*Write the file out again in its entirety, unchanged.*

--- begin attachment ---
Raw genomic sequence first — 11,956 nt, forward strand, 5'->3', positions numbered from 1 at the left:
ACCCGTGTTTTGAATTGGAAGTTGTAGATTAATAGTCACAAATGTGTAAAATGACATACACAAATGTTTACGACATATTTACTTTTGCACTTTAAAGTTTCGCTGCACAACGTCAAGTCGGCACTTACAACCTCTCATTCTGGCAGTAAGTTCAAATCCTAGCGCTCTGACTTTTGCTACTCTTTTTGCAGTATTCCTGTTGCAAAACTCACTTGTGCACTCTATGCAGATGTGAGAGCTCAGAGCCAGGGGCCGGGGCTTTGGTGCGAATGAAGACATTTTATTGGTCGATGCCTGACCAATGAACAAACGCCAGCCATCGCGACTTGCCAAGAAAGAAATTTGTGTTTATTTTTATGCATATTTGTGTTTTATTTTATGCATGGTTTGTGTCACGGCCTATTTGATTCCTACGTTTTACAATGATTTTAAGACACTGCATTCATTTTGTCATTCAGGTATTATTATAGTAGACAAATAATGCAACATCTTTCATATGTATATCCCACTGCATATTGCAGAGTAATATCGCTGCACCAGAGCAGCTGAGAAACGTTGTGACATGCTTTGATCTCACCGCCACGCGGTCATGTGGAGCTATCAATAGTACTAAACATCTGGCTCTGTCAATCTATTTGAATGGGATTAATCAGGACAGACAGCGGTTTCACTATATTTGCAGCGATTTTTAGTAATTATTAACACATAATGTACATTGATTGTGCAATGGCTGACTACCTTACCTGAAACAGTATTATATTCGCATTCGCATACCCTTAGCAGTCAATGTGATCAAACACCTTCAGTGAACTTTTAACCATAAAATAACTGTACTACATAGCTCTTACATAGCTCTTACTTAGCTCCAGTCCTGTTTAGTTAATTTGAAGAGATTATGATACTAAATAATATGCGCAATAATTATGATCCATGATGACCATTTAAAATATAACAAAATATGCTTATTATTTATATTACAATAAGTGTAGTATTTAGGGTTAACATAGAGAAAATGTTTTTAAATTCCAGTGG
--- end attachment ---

Raw genomic sequence first — 11,956 nt, forward strand, 5'->3', positions numbered from 1 at the left:
ACCCGTGTTTTGAATTGGAAGTTGTAGATTAATAGTCACAAATGTGTAAAATGACATACACAAATGTTTACGACATATTTACTTTTGCACTTTAAAGTTTCGCTGCACAACGTCAAGTCGGCACTTACAACCTCTCATTCTGGCAGTAAGTTCAAATCCTAGCGCTCTGACTTTTGCTACTCTTTTTGCAGTATTCCTGTTGCAAAACTCACTTGTGCACTCTATGCAGATGTGAGAGCTCAGAGCCAGGGGCCGGGGCTTTGGTGCGAATGAAGACATTTTATTGGTCGATGCCTGACCAATGAACAAACGCCAGCCATCGCGACTTGCCAAGAAAGAAATTTGTGTTTATTTTTATGCATATTTGTGTTTTATTTTATGCATGGTTTGTGTCACGGCCTATTTGATTCCTACGTTTTACAATGATTTTAAGACACTGCATTCATTTTGTCATTCAGGTATTATTATAGTAGACAAATAATGCAACATCTTTCATATGTATATCCCACTGCATATTGCAGAGTAATATCGCTGCACCAGAGCAGCTGAGAAACGTTGTGACATGCTTTGATCTCACCGCCACGCGGTCATGTGGAGCTATCAATAGTACTAAACATCTGGCTCTGTCAATCTATTTGAATGGGATTAATCAGGACAGACAGCGGTTTCACTATATTTGCAGCGATTTTTAGTAATTATTAACACATAATGTACATTGATTGTGCAATGGCTGACTACCTTACCTGAAACAGTATTATATTCGCATTCGCATACCCTTAGCAGTCAATGTGATCAAACACCTTCAGTGAACTTTTAACCATAAAATAACTGTACTACATAGCTCTTACATAGCTCTTACTTAGCTCCAGTCCTGTTTAGTTAATTTGAAGAGATTATGATACTAAATAATATGCGCAATAATTATGATCCATGATGACCATTTAAAATATAACAAAATATGCTTATTATTTATATTACAATAAGTGTAGTATTTAGGGTTAACATAGAGAAAATGTTTTTAAATTCCAGTGG